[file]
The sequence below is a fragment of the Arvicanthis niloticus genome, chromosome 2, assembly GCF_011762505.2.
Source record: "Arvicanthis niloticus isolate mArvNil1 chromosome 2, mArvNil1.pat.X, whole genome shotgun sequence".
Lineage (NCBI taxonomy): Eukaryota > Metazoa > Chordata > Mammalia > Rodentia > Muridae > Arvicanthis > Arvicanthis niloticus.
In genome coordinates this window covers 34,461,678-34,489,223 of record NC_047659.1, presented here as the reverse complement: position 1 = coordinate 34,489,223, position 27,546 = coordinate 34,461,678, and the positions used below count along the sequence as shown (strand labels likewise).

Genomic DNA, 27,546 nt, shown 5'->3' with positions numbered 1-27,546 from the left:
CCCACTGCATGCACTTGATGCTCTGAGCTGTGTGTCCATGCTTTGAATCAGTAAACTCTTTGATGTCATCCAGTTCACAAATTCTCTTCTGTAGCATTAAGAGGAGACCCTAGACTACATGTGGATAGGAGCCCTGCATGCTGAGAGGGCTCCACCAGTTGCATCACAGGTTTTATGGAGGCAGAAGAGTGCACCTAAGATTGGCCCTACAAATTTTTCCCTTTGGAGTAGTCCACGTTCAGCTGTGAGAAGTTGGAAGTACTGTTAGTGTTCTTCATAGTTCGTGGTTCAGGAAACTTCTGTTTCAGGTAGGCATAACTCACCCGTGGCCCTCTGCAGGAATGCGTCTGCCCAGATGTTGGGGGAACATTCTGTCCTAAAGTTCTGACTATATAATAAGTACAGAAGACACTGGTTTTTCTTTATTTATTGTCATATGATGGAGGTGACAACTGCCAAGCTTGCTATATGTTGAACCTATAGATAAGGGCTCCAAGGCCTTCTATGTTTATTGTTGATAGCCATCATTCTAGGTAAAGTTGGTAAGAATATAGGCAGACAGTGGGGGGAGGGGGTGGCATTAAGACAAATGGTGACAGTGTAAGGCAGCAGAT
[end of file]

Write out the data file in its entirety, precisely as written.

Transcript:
The sequence below is a fragment of the Arvicanthis niloticus genome, chromosome 2, assembly GCF_011762505.2.
Source record: "Arvicanthis niloticus isolate mArvNil1 chromosome 2, mArvNil1.pat.X, whole genome shotgun sequence".
Lineage (NCBI taxonomy): Eukaryota > Metazoa > Chordata > Mammalia > Rodentia > Muridae > Arvicanthis > Arvicanthis niloticus.
In genome coordinates this window covers 34,461,678-34,489,223 of record NC_047659.1, presented here as the reverse complement: position 1 = coordinate 34,489,223, position 27,546 = coordinate 34,461,678, and the positions used below count along the sequence as shown (strand labels likewise).

Genomic DNA, 27,546 nt, shown 5'->3' with positions numbered 1-27,546 from the left:
CCCACTGCATGCACTTGATGCTCTGAGCTGTGTGTCCATGCTTTGAATCAGTAAACTCTTTGATGTCATCCAGTTCACAAATTCTCTTCTGTAGCATTAAGAGGAGACCCTAGACTACATGTGGATAGGAGCCCTGCATGCTGAGAGGGCTCCACCAGTTGCATCACAGGTTTTATGGAGGCAGAAGAGTGCACCTAAGATTGGCCCTACAAATTTTTCCCTTTGGAGTAGTCCACGTTCAGCTGTGAGAAGTTGGAAGTACTGTTAGTGTTCTTCATAGTTCGTGGTTCAGGAAACTTCTGTTTCAGGTAGGCATAACTCACCCGTGGCCCTCTGCAGGAATGCGTCTGCCCAGATGTTGGGGGAACATTCTGTCCTAAAGTTCTGACTATATAATAAGTACAGAAGACACTGGTTTTTCTTTATTTATTGTCATATGATGGAGGTGACAACTGCCAAGCTTGCTATATGTTGAACCTATAGATAAGGGCTCCAAGGCCTTCTATGTTTATTGTTGATAGCCATCATTCTAGGTAAAGTTGGTAAGAATATAGGCAGACAGTGGGGGGAGGGGGTGGCATTAAGACAAATGGTGACAGTGTAAGGCAGCAGAT